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refugees

by Mark Redwine


The refugee camp for asylum-seekers is no more. Two weeks ago, the first busload of refugees legally crossed the bridge that spans the Rio Grande River between Matamoros, Mexico and Brownsville, Texas. When they arrived at the Brownsville bus station, a crowd greeted them with applause, cheers, tears, hugs, handshakes, and exuberant joy expressing the start of the end of two long years of suffering in the camp. I was not able to greet that bus, but have been able to greet several since then. Yesterday, the last bus from the camp crossed into Brownsville. Today, the few people left in the camp were taken to a shelter in Mexico and the camp is now empty.

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by Mark Redwine


Thanksgiving Thursday, eating turkey, watching football, thankful for all of my blessings, many of which I take for granted. Among my greatest blessings, and greatest heartaches, are the immigrants in the refugee camp on the Mexican side of the border at Brownsville, Texas and Matamoros, Mexico.

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by Tom Sims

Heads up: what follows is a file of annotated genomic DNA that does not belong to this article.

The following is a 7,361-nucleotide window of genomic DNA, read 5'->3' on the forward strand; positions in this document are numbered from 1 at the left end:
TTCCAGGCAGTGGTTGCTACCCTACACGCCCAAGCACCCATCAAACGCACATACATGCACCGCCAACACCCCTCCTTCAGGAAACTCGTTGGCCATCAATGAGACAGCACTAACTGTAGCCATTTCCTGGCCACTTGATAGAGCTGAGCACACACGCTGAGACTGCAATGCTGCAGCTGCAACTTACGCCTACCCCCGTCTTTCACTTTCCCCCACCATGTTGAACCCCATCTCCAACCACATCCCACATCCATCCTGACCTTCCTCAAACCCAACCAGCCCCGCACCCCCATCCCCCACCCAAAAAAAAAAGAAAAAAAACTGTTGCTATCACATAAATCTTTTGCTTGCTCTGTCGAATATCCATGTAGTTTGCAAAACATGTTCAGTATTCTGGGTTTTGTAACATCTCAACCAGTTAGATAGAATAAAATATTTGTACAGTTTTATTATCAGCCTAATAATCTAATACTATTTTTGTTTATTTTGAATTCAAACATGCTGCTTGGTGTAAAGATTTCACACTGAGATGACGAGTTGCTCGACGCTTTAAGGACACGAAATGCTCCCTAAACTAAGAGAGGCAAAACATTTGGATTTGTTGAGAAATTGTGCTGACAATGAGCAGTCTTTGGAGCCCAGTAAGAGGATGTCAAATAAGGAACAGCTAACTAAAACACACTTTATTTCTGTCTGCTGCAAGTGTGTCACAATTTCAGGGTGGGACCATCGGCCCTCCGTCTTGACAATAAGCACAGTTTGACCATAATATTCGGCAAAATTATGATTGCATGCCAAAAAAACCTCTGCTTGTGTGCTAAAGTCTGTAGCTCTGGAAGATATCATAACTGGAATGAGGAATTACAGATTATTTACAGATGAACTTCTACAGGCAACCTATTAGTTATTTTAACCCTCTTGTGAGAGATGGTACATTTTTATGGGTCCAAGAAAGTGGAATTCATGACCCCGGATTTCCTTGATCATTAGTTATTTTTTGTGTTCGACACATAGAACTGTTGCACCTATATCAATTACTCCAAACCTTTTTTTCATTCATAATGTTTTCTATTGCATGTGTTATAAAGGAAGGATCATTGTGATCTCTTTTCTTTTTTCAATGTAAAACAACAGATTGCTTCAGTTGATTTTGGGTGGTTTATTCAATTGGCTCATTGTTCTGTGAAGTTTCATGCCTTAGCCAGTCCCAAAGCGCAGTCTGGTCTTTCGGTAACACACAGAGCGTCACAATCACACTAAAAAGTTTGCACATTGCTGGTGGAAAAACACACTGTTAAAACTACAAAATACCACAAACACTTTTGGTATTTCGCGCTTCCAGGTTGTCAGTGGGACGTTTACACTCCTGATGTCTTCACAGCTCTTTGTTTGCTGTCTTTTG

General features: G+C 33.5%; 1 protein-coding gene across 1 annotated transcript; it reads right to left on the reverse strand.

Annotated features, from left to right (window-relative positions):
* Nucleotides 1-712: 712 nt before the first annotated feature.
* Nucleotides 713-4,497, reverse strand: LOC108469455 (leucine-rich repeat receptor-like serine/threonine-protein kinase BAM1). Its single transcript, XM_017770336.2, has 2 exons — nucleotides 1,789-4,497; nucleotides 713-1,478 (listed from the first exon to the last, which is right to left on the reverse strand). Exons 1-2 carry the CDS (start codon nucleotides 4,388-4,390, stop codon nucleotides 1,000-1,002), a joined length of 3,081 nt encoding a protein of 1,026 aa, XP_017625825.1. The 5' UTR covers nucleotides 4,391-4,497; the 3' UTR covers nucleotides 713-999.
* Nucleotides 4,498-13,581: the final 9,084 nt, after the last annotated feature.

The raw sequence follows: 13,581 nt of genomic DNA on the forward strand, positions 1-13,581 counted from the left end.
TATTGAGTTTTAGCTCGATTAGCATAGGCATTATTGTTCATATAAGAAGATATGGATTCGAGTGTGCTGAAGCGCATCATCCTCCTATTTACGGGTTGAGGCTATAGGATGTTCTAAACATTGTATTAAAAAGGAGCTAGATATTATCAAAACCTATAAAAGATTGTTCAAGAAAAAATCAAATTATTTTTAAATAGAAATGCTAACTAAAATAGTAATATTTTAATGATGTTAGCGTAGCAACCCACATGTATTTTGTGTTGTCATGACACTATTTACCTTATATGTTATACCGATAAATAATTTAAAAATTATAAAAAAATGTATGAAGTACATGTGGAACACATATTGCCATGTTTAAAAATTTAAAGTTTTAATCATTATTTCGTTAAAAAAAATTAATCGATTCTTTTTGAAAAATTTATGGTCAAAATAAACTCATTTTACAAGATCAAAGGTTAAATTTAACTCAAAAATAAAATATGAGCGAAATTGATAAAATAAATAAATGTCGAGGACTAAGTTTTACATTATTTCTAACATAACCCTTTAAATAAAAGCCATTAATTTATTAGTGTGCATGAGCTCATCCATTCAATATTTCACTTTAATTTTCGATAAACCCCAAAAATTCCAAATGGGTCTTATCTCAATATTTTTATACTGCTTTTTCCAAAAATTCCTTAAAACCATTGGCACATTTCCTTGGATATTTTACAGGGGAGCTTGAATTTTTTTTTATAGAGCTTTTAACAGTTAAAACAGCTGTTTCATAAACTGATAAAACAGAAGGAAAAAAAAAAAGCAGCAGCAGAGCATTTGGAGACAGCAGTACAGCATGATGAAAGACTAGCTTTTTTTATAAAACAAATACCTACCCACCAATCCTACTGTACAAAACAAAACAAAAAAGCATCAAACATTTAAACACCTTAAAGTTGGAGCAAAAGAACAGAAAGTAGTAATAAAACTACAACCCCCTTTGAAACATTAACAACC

One out of every three people in the Central Valley was born somewhere outside of the United States. Four hundred forty-three were born in Syria. For a little over a year, Kings River Life has been tracking some of their stories and the work of Fresno Interdenominational Refuge Ministries (FIRM) walking with them in those stories. This is an update.

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by Wasan Abu Baker



Anisa A. Abeytia is a writer and researcher with an interest in Syria, the Middle East, and the Refugee crises. Her work is featured in the Hill, New Arab, Orient, Net English, Middle East Monitor Fremmed, Brunei Times, and the Middle East Observer.

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by Wasan Abu-Baker



New stories will begin, new futures will start, new hopes will appear, fears will be overcome, challenges will melt away; this is what newcomers face when they begin their path in the United States.

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by Wasan Abu-Baker


I was born and raised in Palestine. I was brought up in a highly educated household with a father who was politically active and outspoken for the civil rights of Palestinians through non-violent action. This upbringing, faith, family, and friends have instilled in me a desire to motivate others to do well and to advance their opportunities.

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